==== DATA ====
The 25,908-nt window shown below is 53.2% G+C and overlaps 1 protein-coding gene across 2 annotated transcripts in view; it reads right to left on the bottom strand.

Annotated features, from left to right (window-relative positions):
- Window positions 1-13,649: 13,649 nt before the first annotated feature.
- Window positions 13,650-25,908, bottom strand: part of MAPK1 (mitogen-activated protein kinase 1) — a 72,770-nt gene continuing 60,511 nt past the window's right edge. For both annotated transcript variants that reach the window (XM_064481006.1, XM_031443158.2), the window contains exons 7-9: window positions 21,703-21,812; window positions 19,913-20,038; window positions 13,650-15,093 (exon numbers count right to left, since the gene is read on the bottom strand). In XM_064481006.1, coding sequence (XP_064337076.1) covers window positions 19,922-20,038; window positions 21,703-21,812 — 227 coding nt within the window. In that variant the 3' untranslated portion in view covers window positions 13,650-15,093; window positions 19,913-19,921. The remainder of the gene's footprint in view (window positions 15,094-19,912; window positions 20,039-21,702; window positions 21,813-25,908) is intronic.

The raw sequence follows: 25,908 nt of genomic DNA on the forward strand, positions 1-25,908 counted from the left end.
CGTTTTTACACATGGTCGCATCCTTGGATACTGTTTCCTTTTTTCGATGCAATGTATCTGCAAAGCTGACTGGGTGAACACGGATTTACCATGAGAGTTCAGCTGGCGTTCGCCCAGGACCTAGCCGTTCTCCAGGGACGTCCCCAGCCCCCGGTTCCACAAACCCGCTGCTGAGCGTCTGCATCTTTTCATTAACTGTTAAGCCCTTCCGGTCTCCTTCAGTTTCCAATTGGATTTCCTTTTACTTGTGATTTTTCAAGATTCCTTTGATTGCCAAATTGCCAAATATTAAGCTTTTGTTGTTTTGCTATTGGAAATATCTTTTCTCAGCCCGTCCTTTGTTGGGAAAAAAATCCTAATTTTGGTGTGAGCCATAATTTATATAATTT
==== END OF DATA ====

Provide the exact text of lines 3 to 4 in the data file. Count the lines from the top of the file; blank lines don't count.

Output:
- Window positions 1-13,649: 13,649 nt before the first annotated feature.
- Window positions 13,650-25,908, bottom strand: part of MAPK1 (mitogen-activated protein kinase 1) — a 72,770-nt gene continuing 60,511 nt past the window's right edge. For both annotated transcript variants that reach the window (XM_064481006.1, XM_031443158.2), the window contains exons 7-9: window positions 21,703-21,812; window positions 19,913-20,038; window positions 13,650-15,093 (exon numbers count right to left, since the gene is read on the bottom strand). In XM_064481006.1, coding sequence (XP_064337076.1) covers window positions 19,922-20,038; window positions 21,703-21,812 — 227 coding nt within the window. In that variant the 3' untranslated portion in view covers window positions 13,650-15,093; window positions 19,913-19,921. The remainder of the gene's footprint in view (window positions 15,094-19,912; window positions 20,039-21,702; window positions 21,813-25,908) is intronic.